Seniors Who Are Virtual Virtuosos?

You bet. More and more older adults are empowering themselves by learning the ABCs of digital life from grandkids and student volunteers.

By Kathleen Kelleher 09/01/2012

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After Dorothy Graff’s husband died 13 years ago, she quickly realized that for the past 52 years of marriage, he had handled most of life’s details—details she would have to manage now. “I had to find my way,” said Graff, now 89. “My kids told me, ‘You have to get a computer.’ But I didn’t know how these things worked. I didn’t know the language. I thought Safari was a trip you took in Africa.”
With the help of her children, their spouses, her grandchildren and free computer classes at the Pasadena Senior Center, Graff overcame a daunting digital deficit. “It isn’t unlearnable,” the Pasadena octogenarian proclaims. “If you stick with it, you will learn it.” Graff speaks with the conviction of the technologically empowered. She has macular degeneration and cannot drive, yet she pays her bills online, checks the Dow Jones Industrial Average, reads news and weather reports and emails friends and loved ones. She can Google her health conditions —macular degeneration and diabetes —thanks to her grandson, Dr. John Paul Graff, a Long Beach pathologist who taught her how to increase the contrast and font size of text, and zoom in. The virtual connection to her family, friends and the boundless universe of digital information has changed her life. “It has been a blessing,” Graff said.
Fifty-two percent of American adults 65 and older report using the Internet and email, according to a Pew Research Center survey released in June. The report is the first indication that more than half of seniors are online. About 34 percent of adults over 65 say they use social networking sites such as Facebook (18 percent report checking Facebook on a typical day). Almost 70 percent of those 65 and older report that they have cellphones, up from 57 percent a year ago. Many older adults are adopting touch-screen technology such as iPads and smart tablets because the devices are bigger than phones, so the text is easier to see and they’re easier to use.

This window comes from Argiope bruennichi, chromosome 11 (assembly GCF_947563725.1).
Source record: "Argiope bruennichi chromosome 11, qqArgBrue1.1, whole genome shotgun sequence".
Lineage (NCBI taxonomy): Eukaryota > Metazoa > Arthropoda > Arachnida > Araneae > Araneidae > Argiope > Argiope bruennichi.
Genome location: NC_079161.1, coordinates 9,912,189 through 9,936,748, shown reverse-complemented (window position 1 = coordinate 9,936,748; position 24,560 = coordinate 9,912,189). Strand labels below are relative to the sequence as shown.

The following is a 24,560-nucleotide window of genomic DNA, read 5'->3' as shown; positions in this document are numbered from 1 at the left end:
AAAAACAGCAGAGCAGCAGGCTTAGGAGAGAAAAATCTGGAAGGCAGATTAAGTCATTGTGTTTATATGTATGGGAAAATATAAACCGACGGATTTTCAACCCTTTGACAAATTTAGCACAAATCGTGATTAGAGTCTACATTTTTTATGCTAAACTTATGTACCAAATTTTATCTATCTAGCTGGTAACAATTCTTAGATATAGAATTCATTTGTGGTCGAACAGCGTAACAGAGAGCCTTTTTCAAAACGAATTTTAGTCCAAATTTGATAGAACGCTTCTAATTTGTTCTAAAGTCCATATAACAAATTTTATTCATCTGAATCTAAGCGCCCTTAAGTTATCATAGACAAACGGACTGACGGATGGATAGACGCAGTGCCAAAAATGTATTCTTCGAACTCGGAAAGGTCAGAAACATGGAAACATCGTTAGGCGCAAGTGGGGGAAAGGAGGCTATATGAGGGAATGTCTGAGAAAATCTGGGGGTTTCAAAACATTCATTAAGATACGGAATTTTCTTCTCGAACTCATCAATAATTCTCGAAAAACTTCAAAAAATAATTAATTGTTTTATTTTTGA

But for a great many older adults, especially those who did not use technology on the job, learning how to use computers, digital devices and the plethora of their applications is confusing and overwhelming. Even cellphones can be difficult to master; every device comes with its own manual, and the small type size, tiny keyboards and miniature screens can be difficult to manage for seniors with failing vision, arthritic hands and zero technological intuition. Free computer classes are offered at most public libraries, senior centers and lifelong learning programs designed for older adults at community colleges. But some of the best teachers are even closer—digital natives who can be a daughter, son, grandchild, niece or unrelated high school or college student.
Take Mariah Tomason. The Temple City High School senior volunteered to teach a Skype class at the Pasadena Senior Center over the summer of 2011. She designed the twice-a-week, 90-minute course and bought headphones with microphones and digital cameras for the center’s computers. The classes were very popular, enabling seniors to connect with relatives as far away as Iraq and China. “If it wasn’t for Mariah, I wouldn’t have even tried it,” said Barbara Simon, 62, of Glendale. “You aren’t even sure what to ask until you have tried it. I used it with my pen pal [of 30 years] in England and a friend in Burbank.”
A number of Tomason’s students did not even have email addresses before she helped set them up. Even digitally adept seniors such as Suzanne Barber, who retired in 2005 from her job at JPL in Pasadena, had no idea how to live-video chat. “I knew nothing about Skype,” said Barber, 75, who added that she is currently “addicted” to her iPad. “Mariah made it very clear and it was good hands-on experience. I found it useful for regular long-distance phone calls because it is cheaper than my prepaid cellphone. I have discontinued long distance on my landline.”